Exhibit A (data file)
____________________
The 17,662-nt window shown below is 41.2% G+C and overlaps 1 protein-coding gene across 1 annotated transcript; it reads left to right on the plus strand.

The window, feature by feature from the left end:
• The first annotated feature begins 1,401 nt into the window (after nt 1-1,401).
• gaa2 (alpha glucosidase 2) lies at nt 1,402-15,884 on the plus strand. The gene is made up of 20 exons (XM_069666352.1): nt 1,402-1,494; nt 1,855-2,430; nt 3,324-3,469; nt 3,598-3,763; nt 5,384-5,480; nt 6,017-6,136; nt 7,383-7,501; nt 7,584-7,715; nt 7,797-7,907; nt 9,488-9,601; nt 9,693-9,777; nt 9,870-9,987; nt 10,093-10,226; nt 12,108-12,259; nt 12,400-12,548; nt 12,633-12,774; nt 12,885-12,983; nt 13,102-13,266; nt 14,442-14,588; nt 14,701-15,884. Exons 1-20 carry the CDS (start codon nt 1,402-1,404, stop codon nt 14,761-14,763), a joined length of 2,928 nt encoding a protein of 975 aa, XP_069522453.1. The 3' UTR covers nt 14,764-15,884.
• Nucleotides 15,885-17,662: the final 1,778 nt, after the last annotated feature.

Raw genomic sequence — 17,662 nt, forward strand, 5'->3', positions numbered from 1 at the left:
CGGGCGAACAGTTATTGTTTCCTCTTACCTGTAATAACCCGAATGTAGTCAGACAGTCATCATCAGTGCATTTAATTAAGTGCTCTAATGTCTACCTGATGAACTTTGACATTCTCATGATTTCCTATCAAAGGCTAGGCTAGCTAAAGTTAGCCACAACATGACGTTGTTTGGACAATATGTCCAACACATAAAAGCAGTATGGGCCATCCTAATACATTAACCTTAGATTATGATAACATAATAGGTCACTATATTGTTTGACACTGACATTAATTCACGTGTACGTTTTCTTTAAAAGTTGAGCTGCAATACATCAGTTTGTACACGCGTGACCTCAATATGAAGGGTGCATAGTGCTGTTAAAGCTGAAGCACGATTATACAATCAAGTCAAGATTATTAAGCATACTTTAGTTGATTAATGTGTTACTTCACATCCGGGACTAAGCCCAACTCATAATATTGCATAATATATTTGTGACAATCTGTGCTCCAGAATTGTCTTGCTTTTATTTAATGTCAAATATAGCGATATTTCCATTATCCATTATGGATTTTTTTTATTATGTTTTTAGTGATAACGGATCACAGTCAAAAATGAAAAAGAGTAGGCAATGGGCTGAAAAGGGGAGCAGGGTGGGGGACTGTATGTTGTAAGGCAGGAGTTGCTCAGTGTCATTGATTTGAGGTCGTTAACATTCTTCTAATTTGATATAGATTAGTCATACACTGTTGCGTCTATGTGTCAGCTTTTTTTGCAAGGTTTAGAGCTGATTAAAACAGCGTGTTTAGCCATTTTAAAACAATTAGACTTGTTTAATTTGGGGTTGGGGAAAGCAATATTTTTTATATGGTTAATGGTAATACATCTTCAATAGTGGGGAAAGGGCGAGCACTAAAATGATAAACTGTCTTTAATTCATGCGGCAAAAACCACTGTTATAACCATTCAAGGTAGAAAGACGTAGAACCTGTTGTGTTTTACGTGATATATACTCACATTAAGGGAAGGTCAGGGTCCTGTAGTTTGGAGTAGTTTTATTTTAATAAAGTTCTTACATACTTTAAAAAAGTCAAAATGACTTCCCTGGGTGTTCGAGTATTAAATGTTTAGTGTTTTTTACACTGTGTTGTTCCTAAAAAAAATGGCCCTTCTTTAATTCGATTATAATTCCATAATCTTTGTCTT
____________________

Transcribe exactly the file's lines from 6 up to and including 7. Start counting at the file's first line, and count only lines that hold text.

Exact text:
Raw genomic sequence — 17,662 nt, forward strand, 5'->3', positions numbered from 1 at the left:
CGGGCGAACAGTTATTGTTTCCTCTTACCTGTAATAACCCGAATGTAGTCAGACAGTCATCATCAGTGCATTTAATTAAGTGCTCTAATGTCTACCTGATGAACTTTGACATTCTCATGATTTCCTATCAAAGGCTAGGCTAGCTAAAGTTAGCCACAACATGACGTTGTTTGGACAATATGTCCAACACATAAAAGCAGTATGGGCCATCCTAATACATTAACCTTAGATTATGATAACATAATAGGTCACTATATTGTTTGACACTGACATTAATTCACGTGTACGTTTTCTTTAAAAGTTGAGCTGCAATACATCAGTTTGTACACGCGTGACCTCAATATGAAGGGTGCATAGTGCTGTTAAAGCTGAAGCACGATTATACAATCAAGTCAAGATTATTAAGCATACTTTAGTTGATTAATGTGTTACTTCACATCCGGGACTAAGCCCAACTCATAATATTGCATAATATATTTGTGACAATCTGTGCTCCAGAATTGTCTTGCTTTTATTTAATGTCAAATATAGCGATATTTCCATTATCCATTATGGATTTTTTTTATTATGTTTTTAGTGATAACGGATCACAGTCAAAAATGAAAAAGAGTAGGCAATGGGCTGAAAAGGGGAGCAGGGTGGGGGACTGTATGTTGTAAGGCAGGAGTTGCTCAGTGTCATTGATTTGAGGTCGTTAACATTCTTCTAATTTGATATAGATTAGTCATACACTGTTGCGTCTATGTGTCAGCTTTTTTTGCAAGGTTTAGAGCTGATTAAAACAGCGTGTTTAGCCATTTTAAAACAATTAGACTTGTTTAATTTGGGGTTGGGGAAAGCAATATTTTTTATATGGTTAATGGTAATACATCTTCAATAGTGGGGAAAGGGCGAGCACTAAAATGATAAACTGTCTTTAATTCATGCGGCAAAAACCACTGTTATAACCATTCAAGGTAGAAAGACGTAGAACCTGTTGTGTTTTACGTGATATATACTCACATTAAGGGAAGGTCAGGGTCCTGTAGTTTGGAGTAGTTTTATTTTAATAAAGTTCTTACATACTTTAAAAAAGTCAAAATGACTTCCCTGGGTGTTCGAGTATTAAATGTTTAGTGTTTTTTACACTGTGTTGTTCCTAAAAAAAATGGCCCTTCTTTAATTCGATTATAATTCCATAATCTTTGTCTT